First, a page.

work where I am needed most."

"Don't' get touchy," I said.

"Touchy?" he said. His face had turned red, and from the way he was
clenching and unclenching his jaws, I was afraid he was going to
damage his teeth. "Try furious! In a system like this, I will end up being rated
average, below average, or worse. The few educated patients I have who
see these ratings may believe this so-called rating is an actual measure
of my ability and proficiency as a dentist. They may leave me, and I'll be
left with only the most needy patients. And my cavity average score will
get even worse. On top of that, how will I attract good dental hygienists and
other excellent dentists to my practice if it is labeled below average?"

"I think you are overreacting," I said. "'Complaining, excuse-making
and stonewalling won't improve dental health'...I am quoting from a
leadingmember of the DOC," I noted.

"What's the DOC?" he asked.

"It's the Dental Oversight Committee," I said, "a group made up of
mostly lay persons to make sure dentistry in this state gets improved."

"Spare me," he said, "I can't believe this. Reasonable people won't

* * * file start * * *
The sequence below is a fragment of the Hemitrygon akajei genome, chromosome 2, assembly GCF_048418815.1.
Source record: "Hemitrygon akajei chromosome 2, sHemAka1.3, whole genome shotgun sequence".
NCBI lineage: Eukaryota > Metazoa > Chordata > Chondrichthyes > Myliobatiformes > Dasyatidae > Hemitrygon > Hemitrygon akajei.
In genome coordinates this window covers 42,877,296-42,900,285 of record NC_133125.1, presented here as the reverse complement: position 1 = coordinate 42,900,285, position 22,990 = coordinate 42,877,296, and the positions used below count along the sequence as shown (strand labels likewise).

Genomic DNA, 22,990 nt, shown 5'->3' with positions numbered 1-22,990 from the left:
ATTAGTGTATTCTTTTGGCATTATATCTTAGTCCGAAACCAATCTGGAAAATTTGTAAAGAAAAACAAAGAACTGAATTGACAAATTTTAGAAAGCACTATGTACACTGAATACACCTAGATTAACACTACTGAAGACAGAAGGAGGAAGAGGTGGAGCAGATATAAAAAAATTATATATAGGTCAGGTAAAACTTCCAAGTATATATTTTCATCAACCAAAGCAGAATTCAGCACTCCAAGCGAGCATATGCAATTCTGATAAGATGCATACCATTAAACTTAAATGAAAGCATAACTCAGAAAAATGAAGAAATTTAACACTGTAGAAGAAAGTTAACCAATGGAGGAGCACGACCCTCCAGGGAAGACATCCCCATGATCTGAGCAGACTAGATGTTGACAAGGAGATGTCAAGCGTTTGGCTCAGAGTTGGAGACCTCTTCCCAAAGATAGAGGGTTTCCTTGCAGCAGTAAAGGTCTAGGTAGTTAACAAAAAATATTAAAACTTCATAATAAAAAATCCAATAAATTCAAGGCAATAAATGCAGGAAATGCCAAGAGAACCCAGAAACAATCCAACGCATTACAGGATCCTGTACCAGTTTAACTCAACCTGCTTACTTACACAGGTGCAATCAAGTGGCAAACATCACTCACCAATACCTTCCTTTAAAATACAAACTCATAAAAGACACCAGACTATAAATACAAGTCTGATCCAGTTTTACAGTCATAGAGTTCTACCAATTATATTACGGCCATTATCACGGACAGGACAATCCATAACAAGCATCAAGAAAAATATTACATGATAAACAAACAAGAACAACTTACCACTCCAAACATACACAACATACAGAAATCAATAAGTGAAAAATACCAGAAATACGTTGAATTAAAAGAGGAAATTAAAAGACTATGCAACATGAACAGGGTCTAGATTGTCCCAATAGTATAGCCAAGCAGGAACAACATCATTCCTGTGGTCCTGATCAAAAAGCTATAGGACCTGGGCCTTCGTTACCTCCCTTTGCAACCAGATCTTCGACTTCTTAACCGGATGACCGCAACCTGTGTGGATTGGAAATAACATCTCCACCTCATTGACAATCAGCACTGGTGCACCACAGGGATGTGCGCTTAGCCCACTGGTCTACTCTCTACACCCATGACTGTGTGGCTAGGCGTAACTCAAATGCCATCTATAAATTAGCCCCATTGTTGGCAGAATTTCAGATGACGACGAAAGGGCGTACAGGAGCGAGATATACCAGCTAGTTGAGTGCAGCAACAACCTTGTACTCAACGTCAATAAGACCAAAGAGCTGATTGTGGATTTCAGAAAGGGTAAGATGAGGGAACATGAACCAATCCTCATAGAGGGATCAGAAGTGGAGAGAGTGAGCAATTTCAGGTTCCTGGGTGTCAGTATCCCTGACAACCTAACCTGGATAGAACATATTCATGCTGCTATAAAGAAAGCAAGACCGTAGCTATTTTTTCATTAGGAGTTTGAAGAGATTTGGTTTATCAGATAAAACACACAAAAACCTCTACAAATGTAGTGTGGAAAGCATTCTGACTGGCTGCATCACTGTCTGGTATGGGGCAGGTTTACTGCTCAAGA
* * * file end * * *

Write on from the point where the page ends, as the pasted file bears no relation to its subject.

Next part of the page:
buy it," he said hopefully.

The program sounded reasonable to me, so I asked, "How else would you
measure good dentistry?"

"Come watch me work," he said. "Observe my processes."

"That's too complicated, expensive and time-consuming," I said.
"Cavities are the bottom line, and you can't argue with the bottom line. It's an
absolute measure."

"That's what I'm afraid my parents and prospective patients will
think. This can't be happening," he said despairingly.

"Now, now," I said, "don't despair. The state will help you some."

"How?" he asked.

"If you receive a poor rating, they'll send a dentist from a practice
that received anexcellent rating to help straighten you out," I said

"You mean," he said, "they'll send a dentist with a wealthy clientele
to show me how to work on severe juvenile dental problems with which I
probably had much more experience? BIG HELP!"

"There you go again," I said. "You aren't acting professionally at

"You don't get it," he said. "Doing this would be like grading schools
and teachers on an average score made on a test of children's progress
with no regard to influences outside the school, the home, the community
served and stuff like that. Why would they do something so unfair to dentists? No
one would ever think of doing that to schools."

I just shook my head sadly, but he had brightened. "I'm going to write
my representatives and senators," he said. "I'll use the school analogy.
Surely they will see the point."

He walked off with that look of hope mixed with fear and suppressed
anger that I, a teacher, see in the mirror so often lately.
If you don't understand why educators still resent the federal NO
CHILD LEFT BEHIND ACT, this may help. If you do understand, you'll really enjoy
this analogy which was forwarded by:
John S. Taylor, Superintendent of Schools for the Lancaster County,
PA,School District.